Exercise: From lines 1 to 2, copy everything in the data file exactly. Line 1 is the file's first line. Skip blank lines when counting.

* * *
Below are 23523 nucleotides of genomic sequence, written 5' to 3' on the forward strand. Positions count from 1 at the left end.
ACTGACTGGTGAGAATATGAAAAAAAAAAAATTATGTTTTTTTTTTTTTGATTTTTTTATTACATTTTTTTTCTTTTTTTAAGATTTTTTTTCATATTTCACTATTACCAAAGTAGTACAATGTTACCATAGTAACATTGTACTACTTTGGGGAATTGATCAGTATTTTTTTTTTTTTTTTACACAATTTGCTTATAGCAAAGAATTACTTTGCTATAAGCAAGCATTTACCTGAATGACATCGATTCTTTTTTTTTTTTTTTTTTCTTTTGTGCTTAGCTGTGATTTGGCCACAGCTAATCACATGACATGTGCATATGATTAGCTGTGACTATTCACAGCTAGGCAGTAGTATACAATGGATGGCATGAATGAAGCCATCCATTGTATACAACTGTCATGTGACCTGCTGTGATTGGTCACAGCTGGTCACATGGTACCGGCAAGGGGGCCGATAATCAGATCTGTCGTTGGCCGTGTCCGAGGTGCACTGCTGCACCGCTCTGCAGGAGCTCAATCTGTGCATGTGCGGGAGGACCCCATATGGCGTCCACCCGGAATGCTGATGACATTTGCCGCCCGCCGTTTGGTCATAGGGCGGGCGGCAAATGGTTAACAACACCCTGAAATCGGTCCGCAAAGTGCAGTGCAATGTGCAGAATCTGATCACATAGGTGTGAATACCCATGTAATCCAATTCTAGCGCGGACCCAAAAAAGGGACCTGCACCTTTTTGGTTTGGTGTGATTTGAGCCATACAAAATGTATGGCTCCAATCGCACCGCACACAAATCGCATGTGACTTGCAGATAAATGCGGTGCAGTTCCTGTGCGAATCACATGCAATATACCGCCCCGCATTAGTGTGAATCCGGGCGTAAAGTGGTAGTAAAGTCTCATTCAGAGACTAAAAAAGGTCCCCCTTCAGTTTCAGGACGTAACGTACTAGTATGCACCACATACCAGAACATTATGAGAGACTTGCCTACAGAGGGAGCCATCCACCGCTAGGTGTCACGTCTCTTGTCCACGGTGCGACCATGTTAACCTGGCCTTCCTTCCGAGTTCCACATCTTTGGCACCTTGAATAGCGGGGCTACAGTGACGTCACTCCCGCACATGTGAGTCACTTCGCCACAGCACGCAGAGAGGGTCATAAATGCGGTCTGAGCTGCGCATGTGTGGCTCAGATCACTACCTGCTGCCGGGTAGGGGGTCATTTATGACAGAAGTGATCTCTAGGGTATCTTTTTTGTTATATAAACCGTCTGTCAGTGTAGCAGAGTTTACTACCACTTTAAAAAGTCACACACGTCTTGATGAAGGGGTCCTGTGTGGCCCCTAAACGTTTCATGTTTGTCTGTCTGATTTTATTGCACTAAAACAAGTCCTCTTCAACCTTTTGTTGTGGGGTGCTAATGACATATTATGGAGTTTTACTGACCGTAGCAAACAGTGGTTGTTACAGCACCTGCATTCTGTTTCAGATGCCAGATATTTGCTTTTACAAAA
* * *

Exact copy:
Below are 23523 nucleotides of genomic sequence, written 5' to 3' on the forward strand. Positions count from 1 at the left end.
ACTGACTGGTGAGAATATGAAAAAAAAAAAATTATGTTTTTTTTTTTTTGATTTTTTTATTACATTTTTTTTCTTTTTTTAAGATTTTTTTTCATATTTCACTATTACCAAAGTAGTACAATGTTACCATAGTAACATTGTACTACTTTGGGGAATTGATCAGTATTTTTTTTTTTTTTTTACACAATTTGCTTATAGCAAAGAATTACTTTGCTATAAGCAAGCATTTACCTGAATGACATCGATTCTTTTTTTTTTTTTTTTTTCTTTTGTGCTTAGCTGTGATTTGGCCACAGCTAATCACATGACATGTGCATATGATTAGCTGTGACTATTCACAGCTAGGCAGTAGTATACAATGGATGGCATGAATGAAGCCATCCATTGTATACAACTGTCATGTGACCTGCTGTGATTGGTCACAGCTGGTCACATGGTACCGGCAAGGGGGCCGATAATCAGATCTGTCGTTGGCCGTGTCCGAGGTGCACTGCTGCACCGCTCTGCAGGAGCTCAATCTGTGCATGTGCGGGAGGACCCCATATGGCGTCCACCCGGAATGCTGATGACATTTGCCGCCCGCCGTTTGGTCATAGGGCGGGCGGCAAATGGTTAACAACACCCTGAAATCGGTCCGCAAAGTGCAGTGCAATGTGCAGAATCTGATCACATAGGTGTGAATACCCATGTAATCCAATTCTAGCGCGGACCCAAAAAAGGGACCTGCACCTTTTTGGTTTGGTGTGATTTGAGCCATACAAAATGTATGGCTCCAATCGCACCGCACACAAATCGCATGTGACTTGCAGATAAATGCGGTGCAGTTCCTGTGCGAATCACATGCAATATACCGCCCCGCATTAGTGTGAATCCGGGCGTAAAGTGGTAGTAAAGTCTCATTCAGAGACTAAAAAAGGTCCCCCTTCAGTTTCAGGACGTAACGTACTAGTATGCACCACATACCAGAACATTATGAGAGACTTGCCTACAGAGGGAGCCATCCACCGCTAGGTGTCACGTCTCTTGTCCACGGTGCGACCATGTTAACCTGGCCTTCCTTCCGAGTTCCACATCTTTGGCACCTTGAATAGCGGGGCTACAGTGACGTCACTCCCGCACATGTGAGTCACTTCGCCACAGCACGCAGAGAGGGTCATAAATGCGGTCTGAGCTGCGCATGTGTGGCTCAGATCACTACCTGCTGCCGGGTAGGGGGTCATTTATGACAGAAGTGATCTCTAGGGTATCTTTTTTGTTATATAAACCGTCTGTCAGTGTAGCAGAGTTTACTACCACTTTAAAAAGTCACACACGTCTTGATGAAGGGGTCCTGTGTGGCCCCTAAACGTTTCATGTTTGTCTGTCTGATTTTATTGCACTAAAACAAGTCCTCTTCAACCTTTTGTTGTGGGGTGCTAATGACATATTATGGAGTTTTACTGACCGTAGCAAACAGTGGTTGTTACAGCACCTGCATTCTGTTTCAGATGCCAGATATTTGCTTTTACAAAA